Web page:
"It embarrasses me a little to say it, but I truly no longer know where I begin and he (Picard) leaves off. A lot of me has gone into this man, and there are some aspects of him that I've tried to absorb myself," he said.

Reflecting on the pervasive popularity of the Star Trek series, he continued, "There is something larger than life about the series. Star Trek's dialogue isn't ordinary dialogue . . . There is always this element of the parable sewn into every episode. The underlying themes and myths are often about 20th century society or larger philosophical or poetic themes."

"It seems to many Americans, that who sits in the Captain's chair on the Enterprise is more important than who occupies the throne of England," he quipped. "It still is some wonder to me."

His own particular favorite among his many Star Trek episodes is one called "In a Light," in which his own son, Daniel, played the role of his son in the story.

While not particularly tall, Stewart, dressed in slim-fitting jeans and a casual blue checked open-collared shirt, appeared superbly fit and muscular. Even though he's approaching his 59th birthday and has only a faint rim of shaved hair visible on an otherwise bald head, there is something about his demeanor and bearing that causes him to be repeatedly cast as powerful men. Over the years he has played emperors, princes, prime ministers, and trade union leaders.

In modestly assessing his successes in portraying the great and the powerful, he said, "I really try to make them as accessible as possible, and yet at the same time, allow them to properly hold on to the authority that is built in to their various positions," he said.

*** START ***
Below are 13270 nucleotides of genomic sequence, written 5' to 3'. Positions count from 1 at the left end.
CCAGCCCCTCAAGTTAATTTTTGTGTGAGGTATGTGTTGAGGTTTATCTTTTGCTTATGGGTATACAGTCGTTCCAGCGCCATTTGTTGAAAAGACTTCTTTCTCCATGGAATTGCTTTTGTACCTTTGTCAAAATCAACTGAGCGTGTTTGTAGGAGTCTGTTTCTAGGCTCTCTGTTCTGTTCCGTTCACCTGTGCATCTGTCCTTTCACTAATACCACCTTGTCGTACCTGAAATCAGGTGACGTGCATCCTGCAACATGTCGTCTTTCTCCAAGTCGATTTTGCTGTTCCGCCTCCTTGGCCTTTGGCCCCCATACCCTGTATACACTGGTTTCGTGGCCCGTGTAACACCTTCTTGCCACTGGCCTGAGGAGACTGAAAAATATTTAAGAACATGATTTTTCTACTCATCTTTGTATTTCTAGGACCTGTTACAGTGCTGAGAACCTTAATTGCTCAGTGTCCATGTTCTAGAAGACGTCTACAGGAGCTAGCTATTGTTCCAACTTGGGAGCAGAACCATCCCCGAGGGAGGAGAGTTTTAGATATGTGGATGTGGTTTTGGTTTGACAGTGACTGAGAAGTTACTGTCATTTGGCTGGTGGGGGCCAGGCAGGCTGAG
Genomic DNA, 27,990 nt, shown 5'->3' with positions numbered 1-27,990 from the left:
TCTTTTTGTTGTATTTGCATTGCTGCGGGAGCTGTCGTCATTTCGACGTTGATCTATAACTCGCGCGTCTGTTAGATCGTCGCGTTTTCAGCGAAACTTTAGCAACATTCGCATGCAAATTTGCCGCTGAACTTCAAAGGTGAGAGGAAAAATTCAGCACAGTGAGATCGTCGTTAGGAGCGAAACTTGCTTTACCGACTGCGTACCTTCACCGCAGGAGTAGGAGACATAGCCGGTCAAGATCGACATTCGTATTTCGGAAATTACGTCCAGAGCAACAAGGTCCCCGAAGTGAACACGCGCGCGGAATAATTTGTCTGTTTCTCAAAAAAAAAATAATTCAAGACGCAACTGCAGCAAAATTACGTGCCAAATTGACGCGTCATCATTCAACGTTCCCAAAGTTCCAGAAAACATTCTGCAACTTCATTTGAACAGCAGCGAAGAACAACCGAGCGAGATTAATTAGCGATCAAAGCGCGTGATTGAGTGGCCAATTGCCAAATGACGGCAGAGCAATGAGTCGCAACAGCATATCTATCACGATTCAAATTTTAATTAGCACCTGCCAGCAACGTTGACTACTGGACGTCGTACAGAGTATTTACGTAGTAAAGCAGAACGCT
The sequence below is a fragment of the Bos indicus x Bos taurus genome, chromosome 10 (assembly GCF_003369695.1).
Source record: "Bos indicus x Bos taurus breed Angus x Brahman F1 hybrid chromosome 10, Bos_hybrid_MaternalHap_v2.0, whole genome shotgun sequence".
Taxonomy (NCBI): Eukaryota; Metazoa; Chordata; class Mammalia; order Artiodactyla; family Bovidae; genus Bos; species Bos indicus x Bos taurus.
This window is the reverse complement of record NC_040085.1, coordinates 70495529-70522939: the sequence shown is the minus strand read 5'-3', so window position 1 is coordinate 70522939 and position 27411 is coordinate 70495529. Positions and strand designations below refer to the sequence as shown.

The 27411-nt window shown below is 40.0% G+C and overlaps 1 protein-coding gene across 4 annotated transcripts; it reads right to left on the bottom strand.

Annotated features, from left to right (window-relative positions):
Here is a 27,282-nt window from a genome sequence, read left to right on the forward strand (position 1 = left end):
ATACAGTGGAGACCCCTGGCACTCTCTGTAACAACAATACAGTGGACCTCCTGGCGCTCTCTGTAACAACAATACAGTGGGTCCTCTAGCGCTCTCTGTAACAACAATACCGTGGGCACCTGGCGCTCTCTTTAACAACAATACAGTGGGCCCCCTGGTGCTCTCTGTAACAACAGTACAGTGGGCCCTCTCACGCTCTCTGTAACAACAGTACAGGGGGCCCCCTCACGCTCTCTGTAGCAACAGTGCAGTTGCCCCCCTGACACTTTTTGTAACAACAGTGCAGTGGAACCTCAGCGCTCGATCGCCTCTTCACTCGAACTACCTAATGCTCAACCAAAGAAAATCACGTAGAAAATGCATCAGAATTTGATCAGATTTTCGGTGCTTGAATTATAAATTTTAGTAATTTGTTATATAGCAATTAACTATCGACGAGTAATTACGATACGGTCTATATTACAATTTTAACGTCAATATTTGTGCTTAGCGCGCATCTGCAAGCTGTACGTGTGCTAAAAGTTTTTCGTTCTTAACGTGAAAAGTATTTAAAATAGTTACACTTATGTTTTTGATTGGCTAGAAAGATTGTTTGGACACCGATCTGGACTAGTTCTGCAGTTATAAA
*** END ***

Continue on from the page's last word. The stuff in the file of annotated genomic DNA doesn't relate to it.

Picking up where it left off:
"I look for the contradictory elements of the man's personality. If he is very articulate, I look for just what it is that makes him speechless. If he is strong, I try to find what makes him vulnerable."

Acknowledging Vice-President Al Gore's statement earlier that day, that the present world seems to suffer from a "deficit of decency," Stewart philosophized that a good part of Picard's appeal might be because the captain maintains a sense of "decency, even under the most difficult situations."

Then, as a broad smile spread irrepressibly across his face, Stewart recalled, "Yesterday, while coming up here from L.A., I chatted with a businessman on the same flight. He told me that most of the important things he'd learned about leadership, he learned from Captain Picard!"

In spite of his mounting successes in the performing arts, Stewart considers himself a late-comer to the world of music.

"Back in 1963 I had a job in Liverpool, England," he reminisced. "Everyday I crossed the Mersey River on a ferry and took a shortcut to the place where I worked, walking right past a place called 'The Cavern' - totally unaware of anything like the Beatles."

"As a child, I heard very little music, classical or otherwise. It just wasn't a part of my upbringing. The only part that it played in my early life was hearing my mother downstairs singing hymns along with a religious program on the radio on Sunday mornings. As a result, I'm probably one of the few people who know ALL the verses of hymns and Christmas carols. I know verses of 'Good King Wenceslas' that you've never heard before."